A Changing Landscape

Visitors to Hoboken today can see evidence of Colonel Stevens’ original 1804 design in its division into orderly lots, laid out along a grid pattern. But in the early 1800s, Hoboken still had the feeling of a sleepy country town. The main street only extended north to Eighth Street, where it continued as a separate road to Albany.

Hoboken was slow to develop at first. Although Stevens and his descendants actively promoted lots for sale for many years, luring New Yorkers to visit via ferry for a stroll along the wooded River Walk, to sample the spring water of Sybil’s Cave and watch sporting events such as baseball matches at the Elysian Fields at the far north end of Washington Street, the area remained little more than a small resort town into the 1830s and 1840s.

One visitor during this period described Hoboken as “built chiefly on one street [with] about one hundred dwellings,” and numbered its inhabitants at “between six and seven hundred.” Three years prior to the City of Hoboken’s 1855 incorporation, sketches by New York-based landscape painter and lithographer John Bornet depict a tranquil, barely developed Washington Street, dotted with large trees and small clusters of new buildings.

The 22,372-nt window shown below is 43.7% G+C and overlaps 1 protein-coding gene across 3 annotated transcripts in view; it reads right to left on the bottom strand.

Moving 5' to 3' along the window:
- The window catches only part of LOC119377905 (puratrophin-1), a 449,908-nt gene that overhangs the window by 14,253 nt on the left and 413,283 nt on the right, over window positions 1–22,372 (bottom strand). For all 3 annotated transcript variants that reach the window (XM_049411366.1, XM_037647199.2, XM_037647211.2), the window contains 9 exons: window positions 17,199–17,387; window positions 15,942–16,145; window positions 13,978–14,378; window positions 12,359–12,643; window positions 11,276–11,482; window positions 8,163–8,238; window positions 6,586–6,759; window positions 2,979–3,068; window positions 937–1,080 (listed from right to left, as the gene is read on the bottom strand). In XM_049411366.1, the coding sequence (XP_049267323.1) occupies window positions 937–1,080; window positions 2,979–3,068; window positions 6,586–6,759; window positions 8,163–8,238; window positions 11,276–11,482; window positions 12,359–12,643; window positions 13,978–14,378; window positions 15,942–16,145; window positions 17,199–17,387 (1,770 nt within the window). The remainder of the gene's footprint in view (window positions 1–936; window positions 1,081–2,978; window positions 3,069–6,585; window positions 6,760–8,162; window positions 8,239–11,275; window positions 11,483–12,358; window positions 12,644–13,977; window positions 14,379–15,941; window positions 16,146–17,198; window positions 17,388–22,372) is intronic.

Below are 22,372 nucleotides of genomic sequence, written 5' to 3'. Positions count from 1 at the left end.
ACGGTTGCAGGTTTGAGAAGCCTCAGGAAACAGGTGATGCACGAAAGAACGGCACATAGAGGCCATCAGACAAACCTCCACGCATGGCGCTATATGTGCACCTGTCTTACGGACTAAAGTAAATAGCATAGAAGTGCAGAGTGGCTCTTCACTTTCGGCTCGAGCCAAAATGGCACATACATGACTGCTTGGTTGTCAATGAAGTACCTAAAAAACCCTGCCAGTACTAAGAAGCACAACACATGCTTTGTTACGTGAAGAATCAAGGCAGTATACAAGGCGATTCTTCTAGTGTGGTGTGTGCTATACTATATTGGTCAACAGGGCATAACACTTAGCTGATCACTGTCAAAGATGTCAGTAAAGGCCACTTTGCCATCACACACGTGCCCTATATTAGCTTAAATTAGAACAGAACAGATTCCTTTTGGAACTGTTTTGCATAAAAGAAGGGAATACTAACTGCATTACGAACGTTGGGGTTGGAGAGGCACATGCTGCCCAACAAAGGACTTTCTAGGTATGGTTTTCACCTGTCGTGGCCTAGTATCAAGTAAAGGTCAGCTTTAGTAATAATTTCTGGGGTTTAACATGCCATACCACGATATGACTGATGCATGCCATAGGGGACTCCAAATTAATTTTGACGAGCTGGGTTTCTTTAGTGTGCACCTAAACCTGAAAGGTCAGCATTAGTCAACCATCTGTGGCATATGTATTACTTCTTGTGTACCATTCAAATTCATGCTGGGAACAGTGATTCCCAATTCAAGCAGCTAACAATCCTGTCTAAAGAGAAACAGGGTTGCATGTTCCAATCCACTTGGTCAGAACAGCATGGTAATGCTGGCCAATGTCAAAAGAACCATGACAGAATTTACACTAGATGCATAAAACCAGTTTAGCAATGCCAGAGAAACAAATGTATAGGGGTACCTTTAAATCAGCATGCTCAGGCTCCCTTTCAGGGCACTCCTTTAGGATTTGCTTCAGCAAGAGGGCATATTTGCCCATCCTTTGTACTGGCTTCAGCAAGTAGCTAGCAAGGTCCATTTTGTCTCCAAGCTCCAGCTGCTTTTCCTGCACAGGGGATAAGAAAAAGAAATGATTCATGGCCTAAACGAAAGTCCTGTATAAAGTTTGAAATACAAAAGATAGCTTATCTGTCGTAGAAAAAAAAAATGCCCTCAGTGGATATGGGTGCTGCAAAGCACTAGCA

By the late 1850s and early 1860s, Hoboken was drawing more residents, and Washington Street acquired additional dwellings, some with now-familiar ground-level storefronts, alongside coal and lumber yards and some light industry, such as a soap factory above Sixth Street.

Washington Street

Hoboken, NJ, USA